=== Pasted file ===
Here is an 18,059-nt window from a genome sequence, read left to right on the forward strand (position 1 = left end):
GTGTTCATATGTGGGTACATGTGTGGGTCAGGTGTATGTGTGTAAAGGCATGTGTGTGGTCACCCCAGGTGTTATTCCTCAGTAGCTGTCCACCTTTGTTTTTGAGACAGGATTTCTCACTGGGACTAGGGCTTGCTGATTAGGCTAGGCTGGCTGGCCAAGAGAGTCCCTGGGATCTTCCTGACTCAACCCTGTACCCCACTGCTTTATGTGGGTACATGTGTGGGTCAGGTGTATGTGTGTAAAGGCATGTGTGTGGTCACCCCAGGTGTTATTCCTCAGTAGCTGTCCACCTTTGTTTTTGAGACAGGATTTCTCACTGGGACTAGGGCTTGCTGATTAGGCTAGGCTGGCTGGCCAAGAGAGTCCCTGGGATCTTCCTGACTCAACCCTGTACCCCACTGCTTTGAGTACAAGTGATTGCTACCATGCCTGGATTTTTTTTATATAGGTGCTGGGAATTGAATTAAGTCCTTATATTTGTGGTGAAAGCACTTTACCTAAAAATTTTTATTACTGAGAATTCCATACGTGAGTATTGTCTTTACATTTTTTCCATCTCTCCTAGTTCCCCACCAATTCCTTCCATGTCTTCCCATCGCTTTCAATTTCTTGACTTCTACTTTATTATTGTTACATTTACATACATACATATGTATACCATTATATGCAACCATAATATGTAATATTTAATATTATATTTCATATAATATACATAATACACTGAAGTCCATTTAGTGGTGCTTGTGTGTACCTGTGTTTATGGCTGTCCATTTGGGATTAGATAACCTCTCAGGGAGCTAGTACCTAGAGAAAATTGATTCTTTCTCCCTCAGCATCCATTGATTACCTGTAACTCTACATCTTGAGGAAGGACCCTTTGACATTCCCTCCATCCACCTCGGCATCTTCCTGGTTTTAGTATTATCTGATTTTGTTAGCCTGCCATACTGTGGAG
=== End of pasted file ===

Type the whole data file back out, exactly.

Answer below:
Here is an 18,059-nt window from a genome sequence, read left to right on the forward strand (position 1 = left end):
GTGTTCATATGTGGGTACATGTGTGGGTCAGGTGTATGTGTGTAAAGGCATGTGTGTGGTCACCCCAGGTGTTATTCCTCAGTAGCTGTCCACCTTTGTTTTTGAGACAGGATTTCTCACTGGGACTAGGGCTTGCTGATTAGGCTAGGCTGGCTGGCCAAGAGAGTCCCTGGGATCTTCCTGACTCAACCCTGTACCCCACTGCTTTATGTGGGTACATGTGTGGGTCAGGTGTATGTGTGTAAAGGCATGTGTGTGGTCACCCCAGGTGTTATTCCTCAGTAGCTGTCCACCTTTGTTTTTGAGACAGGATTTCTCACTGGGACTAGGGCTTGCTGATTAGGCTAGGCTGGCTGGCCAAGAGAGTCCCTGGGATCTTCCTGACTCAACCCTGTACCCCACTGCTTTGAGTACAAGTGATTGCTACCATGCCTGGATTTTTTTTATATAGGTGCTGGGAATTGAATTAAGTCCTTATATTTGTGGTGAAAGCACTTTACCTAAAAATTTTTATTACTGAGAATTCCATACGTGAGTATTGTCTTTACATTTTTTCCATCTCTCCTAGTTCCCCACCAATTCCTTCCATGTCTTCCCATCGCTTTCAATTTCTTGACTTCTACTTTATTATTGTTACATTTACATACATACATATGTATACCATTATATGCAACCATAATATGTAATATTTAATATTATATTTCATATAATATACATAATACACTGAAGTCCATTTAGTGGTGCTTGTGTGTACCTGTGTTTATGGCTGTCCATTTGGGATTAGATAACCTCTCAGGGAGCTAGTACCTAGAGAAAATTGATTCTTTCTCCCTCAGCATCCATTGATTACCTGTAACTCTACATCTTGAGGAAGGACCCTTTGACATTCCCTCCATCCACCTCGGCATCTTCCTGGTTTTAGTATTATCTGATTTTGTTAGCCTGCCATACTGTGGAG